PSD/NSD implants that establish a collector contact and a base contact, respectively, for the vertical PNP transistor.
19. The transistor of claim 18, wherein the DWELL comprises:
a P-type body layer formed by a P-type dopant implanted into the DNWELL through an opening in a mask, the P-type body layer serving as a collector of the transistor; and
an N-type surface layer formed by an N-type dopant implanted into the P-type body layer through the same opening in the same mask, the N-type surface layer serving as a base of the transistor.
20. The transistor of claim 19, wherein at least one of the emitter is about 0.8 by 0.8 microns in size and the base has a thickness of about 0.2 to 0.5 microns.
21. A method of forming a transistor, comprising:
forming a well of a first conductivity type in a semiconductor body of a second conductivity type;
forming a mask over the semiconductor body with an opening overlying the well;
forming a collector region of the second conductivity type in the well using the mask;
forming a base region of the first conductivity type in the collector region using the mask;
forming an insulating layer over the semiconductor body;
forming an opening in the insulating layer over the base region;
forming a polysilicon layer doped with the second conductivity type over the insulating layer, the polysilicon layer filling the opening and contacting a portion of the base region associated with the opening; and
diffusing dopant of the second conductivity type into a top portion of the base region, wherein the top portion comprises an emitter region of the second conductivity type.
22. The method of claim 21, wherein the first conductivity type comprises n-type and the second conductivity type comprises p-type.
23. The method of claim 21, wherein forming the insulating layer comprises forming an oxide layer employed as a gate oxide layer for MOS type devices elsewhere in the semiconductor body.
24. The method of claim 23, wherein the polysilicon layer is employed as a gate electrode for the MOS type devices.
25. The method of claim 21, wherein the semiconductor body comprises an epitaxial layer formed over a semiconductor substrate.
26. The method of claim 25, wherein the well comprises a deep n-type well formed within the epitaxial layer.
27. The method of claim 26, wherein forming the collector region comprises:
performing a first implantation into the well through the mask opening with a p-type dopant having a first concentration and a first energy; and
performing a second implantation into the well with the p-type dopant having a second concentration and a second energy, wherein the first concentration is less than the second concentration and the first energy is less than the second energy.
28 The method of claim 27, wherein the p-type dopant comprises Boron, the first concentration is about 2 e13/cm3, and first energy is about 50 keV, the second concentration is about 1.5 e1 4/cm3, and the second energy is about 400 keV.
29. The method of claim 27, wherein forming the base region comprises performing an n-type implant into the collector region through the mask opening, wherein a depth of the base region is less than a depth of the collector region.
30. The method of claim 29, wherein the n-type dopant comprises Arsenic, the concentration is about 7.5 e13/cm3, and the energy is about 160 keV.
31. The method of claim 21, further comprising forming a supplemental collector region within the well, the supplemental collector region laterally connecting to the collector region.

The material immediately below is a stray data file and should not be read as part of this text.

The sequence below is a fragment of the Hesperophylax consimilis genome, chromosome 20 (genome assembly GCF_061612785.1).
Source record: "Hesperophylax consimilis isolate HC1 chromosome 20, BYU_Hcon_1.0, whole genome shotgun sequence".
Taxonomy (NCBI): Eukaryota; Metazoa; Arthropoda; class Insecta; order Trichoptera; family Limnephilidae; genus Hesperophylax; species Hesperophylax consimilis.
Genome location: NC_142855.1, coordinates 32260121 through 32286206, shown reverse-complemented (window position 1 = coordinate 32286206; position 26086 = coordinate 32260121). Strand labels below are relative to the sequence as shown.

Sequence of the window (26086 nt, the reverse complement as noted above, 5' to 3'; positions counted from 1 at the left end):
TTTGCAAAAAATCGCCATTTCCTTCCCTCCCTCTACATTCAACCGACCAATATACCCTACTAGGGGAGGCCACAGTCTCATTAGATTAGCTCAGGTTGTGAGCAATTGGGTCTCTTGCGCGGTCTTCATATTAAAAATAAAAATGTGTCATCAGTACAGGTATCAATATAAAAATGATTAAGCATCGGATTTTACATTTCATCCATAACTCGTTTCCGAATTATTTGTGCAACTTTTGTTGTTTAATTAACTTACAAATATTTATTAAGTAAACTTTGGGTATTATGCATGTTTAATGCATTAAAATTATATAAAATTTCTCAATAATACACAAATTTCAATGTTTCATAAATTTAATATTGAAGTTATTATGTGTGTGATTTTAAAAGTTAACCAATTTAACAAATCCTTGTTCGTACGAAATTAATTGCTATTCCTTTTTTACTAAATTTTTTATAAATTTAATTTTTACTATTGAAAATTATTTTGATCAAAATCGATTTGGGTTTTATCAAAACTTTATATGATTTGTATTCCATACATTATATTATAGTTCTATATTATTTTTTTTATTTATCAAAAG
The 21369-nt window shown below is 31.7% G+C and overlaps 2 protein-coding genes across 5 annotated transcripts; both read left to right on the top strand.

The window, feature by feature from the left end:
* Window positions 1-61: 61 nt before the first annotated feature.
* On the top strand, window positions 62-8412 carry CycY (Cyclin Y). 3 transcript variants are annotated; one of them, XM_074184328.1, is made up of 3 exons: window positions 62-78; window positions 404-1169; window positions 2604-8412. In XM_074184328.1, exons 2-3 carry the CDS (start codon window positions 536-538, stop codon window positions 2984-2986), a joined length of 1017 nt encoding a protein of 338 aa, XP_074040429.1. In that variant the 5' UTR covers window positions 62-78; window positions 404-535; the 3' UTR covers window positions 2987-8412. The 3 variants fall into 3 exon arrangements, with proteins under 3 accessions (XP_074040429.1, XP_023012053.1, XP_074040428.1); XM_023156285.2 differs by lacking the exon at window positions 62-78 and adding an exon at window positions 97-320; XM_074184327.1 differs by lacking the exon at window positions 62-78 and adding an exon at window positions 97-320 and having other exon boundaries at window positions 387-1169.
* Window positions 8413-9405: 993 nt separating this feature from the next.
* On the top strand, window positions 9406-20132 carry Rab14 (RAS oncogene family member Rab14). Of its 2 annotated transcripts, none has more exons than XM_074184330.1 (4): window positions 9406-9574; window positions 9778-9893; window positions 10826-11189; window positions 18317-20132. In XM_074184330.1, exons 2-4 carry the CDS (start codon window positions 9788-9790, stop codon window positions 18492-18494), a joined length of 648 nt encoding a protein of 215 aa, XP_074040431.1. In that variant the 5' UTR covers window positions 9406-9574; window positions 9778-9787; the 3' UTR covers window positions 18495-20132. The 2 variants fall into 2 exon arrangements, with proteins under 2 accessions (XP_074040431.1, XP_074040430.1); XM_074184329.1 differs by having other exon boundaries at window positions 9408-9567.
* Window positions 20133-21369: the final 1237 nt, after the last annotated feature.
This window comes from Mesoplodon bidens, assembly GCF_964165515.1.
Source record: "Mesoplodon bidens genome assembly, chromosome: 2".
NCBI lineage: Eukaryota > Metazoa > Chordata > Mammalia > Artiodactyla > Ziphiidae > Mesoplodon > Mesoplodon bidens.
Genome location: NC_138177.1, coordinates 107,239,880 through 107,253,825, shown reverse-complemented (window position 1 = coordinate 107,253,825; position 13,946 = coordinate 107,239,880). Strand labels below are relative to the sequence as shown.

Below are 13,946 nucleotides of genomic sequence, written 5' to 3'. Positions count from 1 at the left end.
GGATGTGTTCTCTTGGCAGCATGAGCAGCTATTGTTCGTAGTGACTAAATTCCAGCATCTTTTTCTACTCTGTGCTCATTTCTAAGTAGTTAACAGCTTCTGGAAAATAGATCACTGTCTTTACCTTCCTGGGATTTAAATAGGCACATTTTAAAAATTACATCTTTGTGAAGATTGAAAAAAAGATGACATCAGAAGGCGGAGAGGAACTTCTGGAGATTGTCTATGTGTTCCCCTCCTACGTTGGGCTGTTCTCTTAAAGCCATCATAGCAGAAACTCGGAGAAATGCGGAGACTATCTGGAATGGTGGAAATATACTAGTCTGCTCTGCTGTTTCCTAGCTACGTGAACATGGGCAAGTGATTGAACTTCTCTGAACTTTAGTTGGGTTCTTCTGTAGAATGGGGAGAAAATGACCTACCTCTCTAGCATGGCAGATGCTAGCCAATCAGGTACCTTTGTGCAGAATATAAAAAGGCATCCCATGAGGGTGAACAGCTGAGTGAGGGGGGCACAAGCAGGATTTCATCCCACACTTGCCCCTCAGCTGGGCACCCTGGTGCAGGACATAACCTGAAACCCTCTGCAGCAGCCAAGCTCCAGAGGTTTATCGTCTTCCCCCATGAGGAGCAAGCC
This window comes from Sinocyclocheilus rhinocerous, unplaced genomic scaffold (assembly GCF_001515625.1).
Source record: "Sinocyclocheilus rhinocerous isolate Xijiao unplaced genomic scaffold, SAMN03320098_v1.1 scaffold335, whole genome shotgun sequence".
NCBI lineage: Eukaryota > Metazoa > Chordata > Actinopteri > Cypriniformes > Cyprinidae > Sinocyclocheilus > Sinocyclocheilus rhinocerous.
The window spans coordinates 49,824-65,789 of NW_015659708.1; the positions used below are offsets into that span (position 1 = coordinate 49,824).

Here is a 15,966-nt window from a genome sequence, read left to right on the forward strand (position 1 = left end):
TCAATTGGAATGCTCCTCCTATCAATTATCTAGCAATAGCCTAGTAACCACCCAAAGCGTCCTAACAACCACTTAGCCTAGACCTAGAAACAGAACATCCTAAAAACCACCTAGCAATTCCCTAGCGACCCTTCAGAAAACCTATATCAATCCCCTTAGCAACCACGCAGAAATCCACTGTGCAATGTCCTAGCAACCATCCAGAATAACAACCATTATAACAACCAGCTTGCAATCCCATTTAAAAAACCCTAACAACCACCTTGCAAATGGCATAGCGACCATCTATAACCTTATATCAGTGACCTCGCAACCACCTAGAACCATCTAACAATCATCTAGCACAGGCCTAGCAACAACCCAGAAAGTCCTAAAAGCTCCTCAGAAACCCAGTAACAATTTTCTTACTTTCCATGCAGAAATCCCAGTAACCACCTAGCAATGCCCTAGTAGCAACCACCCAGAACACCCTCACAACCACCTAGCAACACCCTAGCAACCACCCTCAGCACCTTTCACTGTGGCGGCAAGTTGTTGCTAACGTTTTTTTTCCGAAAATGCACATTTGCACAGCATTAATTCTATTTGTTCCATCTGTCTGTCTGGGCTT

32. The method of claim 31, further comprising forming a collector contact region in the supplemental collector region, and a base contact region in the base region.
33. The method of claim 21, wherein the collector contact region and base contact region are formed using source/drain implants employed for MOS transistors elsewhere in the semiconductor body.
Description
FIELD OF INVENTION

The present invention relates generally to semiconductor devices and more particularly relates to a method of efficiently forming a poly-emitter bipolar transistor as part of a CMOS/DMOS fabrication process.

BACKGROUND OF THE INVENTION

Integrated circuits having bipolar and MOS transistors formed on the same semiconductor substrate have many uses in the electronics industry and are therefore in great demand. One significant advantage of such devices is that they combine the high power and fast switching speeds of bipolar devices with the high density and low power consumption of MOS transistors. The diversity of uses for such BiCMOS devices has fueled a surge toward fabricating faster, denser and more powerful integrated BiCMOS devices by more individual device enhancing manufacturing processes.

When forming devices using a BiCMOS manufacturing process, care is taken to minimize the number of masks employed therein to lower the manufacturing costs. Therefore efforts are made as often as is practicable to integrate the use of regions typically utilized for CMOS/DMOS devices as regions in a bipolar device, and vice-versa. While such integration does serve to minimize manufacturing costs, in some cases the integration causes performance tradeoffs to be made.

For example, prior art FIG. 1 illustrates an NPN type bipolar transistor 10 fabricated using a BiCMOS type fabrication process. The transistor 10 has an n-buried layer (NBL) 12 that is formed in a lightly doped P-type substrate 14. A P-type epitaxial (epi) layer 16 is then grown over the NBL 12 and the substrate 14. A deep N+ ring 18 is then formed by performing either an N-type implant or N-type thermal deposition in the epi 16. The deep N+ ring 18 couples down to the NBL 12 to form a collector region 20. The deep N+ ring 18 also defines therein an isolated base region 22 comprising the P-epi. The N+ region 18 is usually made a ring to provide isolation and serves as a plug extending down to the NBL region 12 for purposes of making contact thereto. A P-type source/drain implant is then performed to define a base contact region 24 and an N-type source/drain implant is performed to form an emitter region 26, wherein the base contact region is formed concurrently with the formation of PMOS source/drain regions elsewhere, and the emitter region is formed concurrently with NMOS source/drain regions elsewhere, respectively.